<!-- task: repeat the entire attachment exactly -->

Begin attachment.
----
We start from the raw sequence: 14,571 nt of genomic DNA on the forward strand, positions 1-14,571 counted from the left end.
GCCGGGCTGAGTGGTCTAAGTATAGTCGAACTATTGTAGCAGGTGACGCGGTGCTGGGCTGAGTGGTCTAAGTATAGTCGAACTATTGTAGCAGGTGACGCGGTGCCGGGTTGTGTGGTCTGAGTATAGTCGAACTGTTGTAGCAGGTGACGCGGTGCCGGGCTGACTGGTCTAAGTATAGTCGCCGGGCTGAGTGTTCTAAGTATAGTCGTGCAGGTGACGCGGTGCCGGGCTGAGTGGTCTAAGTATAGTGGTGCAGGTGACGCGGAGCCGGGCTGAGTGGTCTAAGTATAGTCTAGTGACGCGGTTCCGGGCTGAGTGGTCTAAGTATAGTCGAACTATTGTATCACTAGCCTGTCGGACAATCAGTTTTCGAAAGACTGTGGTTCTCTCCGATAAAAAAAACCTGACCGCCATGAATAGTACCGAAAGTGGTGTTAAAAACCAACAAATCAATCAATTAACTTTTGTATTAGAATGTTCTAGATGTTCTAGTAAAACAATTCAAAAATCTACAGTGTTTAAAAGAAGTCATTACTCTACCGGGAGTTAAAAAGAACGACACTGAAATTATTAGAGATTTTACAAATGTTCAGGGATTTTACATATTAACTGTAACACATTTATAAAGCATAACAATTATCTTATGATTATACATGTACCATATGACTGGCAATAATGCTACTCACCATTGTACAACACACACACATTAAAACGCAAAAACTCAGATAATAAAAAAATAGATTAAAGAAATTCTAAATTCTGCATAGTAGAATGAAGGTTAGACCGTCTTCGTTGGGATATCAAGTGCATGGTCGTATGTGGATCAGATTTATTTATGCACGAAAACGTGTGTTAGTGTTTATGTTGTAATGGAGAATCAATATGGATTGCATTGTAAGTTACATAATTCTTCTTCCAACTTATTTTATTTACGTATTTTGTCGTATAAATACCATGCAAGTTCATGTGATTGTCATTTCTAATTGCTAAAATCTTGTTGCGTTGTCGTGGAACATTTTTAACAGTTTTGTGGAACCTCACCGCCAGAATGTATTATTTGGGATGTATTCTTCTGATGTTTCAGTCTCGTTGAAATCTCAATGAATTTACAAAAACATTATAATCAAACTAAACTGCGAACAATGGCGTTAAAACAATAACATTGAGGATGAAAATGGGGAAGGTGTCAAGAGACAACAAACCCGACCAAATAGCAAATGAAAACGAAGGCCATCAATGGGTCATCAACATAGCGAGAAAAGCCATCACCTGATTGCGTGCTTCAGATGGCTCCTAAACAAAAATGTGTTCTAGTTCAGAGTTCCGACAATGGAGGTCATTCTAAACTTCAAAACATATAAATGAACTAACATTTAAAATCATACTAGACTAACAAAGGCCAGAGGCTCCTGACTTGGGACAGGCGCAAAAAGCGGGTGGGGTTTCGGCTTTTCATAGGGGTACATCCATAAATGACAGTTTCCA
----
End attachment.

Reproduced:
We start from the raw sequence: 14,571 nt of genomic DNA on the forward strand, positions 1-14,571 counted from the left end.
GCCGGGCTGAGTGGTCTAAGTATAGTCGAACTATTGTAGCAGGTGACGCGGTGCTGGGCTGAGTGGTCTAAGTATAGTCGAACTATTGTAGCAGGTGACGCGGTGCCGGGTTGTGTGGTCTGAGTATAGTCGAACTGTTGTAGCAGGTGACGCGGTGCCGGGCTGACTGGTCTAAGTATAGTCGCCGGGCTGAGTGTTCTAAGTATAGTCGTGCAGGTGACGCGGTGCCGGGCTGAGTGGTCTAAGTATAGTGGTGCAGGTGACGCGGAGCCGGGCTGAGTGGTCTAAGTATAGTCTAGTGACGCGGTTCCGGGCTGAGTGGTCTAAGTATAGTCGAACTATTGTATCACTAGCCTGTCGGACAATCAGTTTTCGAAAGACTGTGGTTCTCTCCGATAAAAAAAACCTGACCGCCATGAATAGTACCGAAAGTGGTGTTAAAAACCAACAAATCAATCAATTAACTTTTGTATTAGAATGTTCTAGATGTTCTAGTAAAACAATTCAAAAATCTACAGTGTTTAAAAGAAGTCATTACTCTACCGGGAGTTAAAAAGAACGACACTGAAATTATTAGAGATTTTACAAATGTTCAGGGATTTTACATATTAACTGTAACACATTTATAAAGCATAACAATTATCTTATGATTATACATGTACCATATGACTGGCAATAATGCTACTCACCATTGTACAACACACACACATTAAAACGCAAAAACTCAGATAATAAAAAAATAGATTAAAGAAATTCTAAATTCTGCATAGTAGAATGAAGGTTAGACCGTCTTCGTTGGGATATCAAGTGCATGGTCGTATGTGGATCAGATTTATTTATGCACGAAAACGTGTGTTAGTGTTTATGTTGTAATGGAGAATCAATATGGATTGCATTGTAAGTTACATAATTCTTCTTCCAACTTATTTTATTTACGTATTTTGTCGTATAAATACCATGCAAGTTCATGTGATTGTCATTTCTAATTGCTAAAATCTTGTTGCGTTGTCGTGGAACATTTTTAACAGTTTTGTGGAACCTCACCGCCAGAATGTATTATTTGGGATGTATTCTTCTGATGTTTCAGTCTCGTTGAAATCTCAATGAATTTACAAAAACATTATAATCAAACTAAACTGCGAACAATGGCGTTAAAACAATAACATTGAGGATGAAAATGGGGAAGGTGTCAAGAGACAACAAACCCGACCAAATAGCAAATGAAAACGAAGGCCATCAATGGGTCATCAACATAGCGAGAAAAGCCATCACCTGATTGCGTGCTTCAGATGGCTCCTAAACAAAAATGTGTTCTAGTTCAGAGTTCCGACAATGGAGGTCATTCTAAACTTCAAAACATATAAATGAACTAACATTTAAAATCATACTAGACTAACAAAGGCCAGAGGCTCCTGACTTGGGACAGGCGCAAAAAGCGGGTGGGGTTTCGGCTTTTCATAGGGGTACATCCATAAATGACAGTTTCCA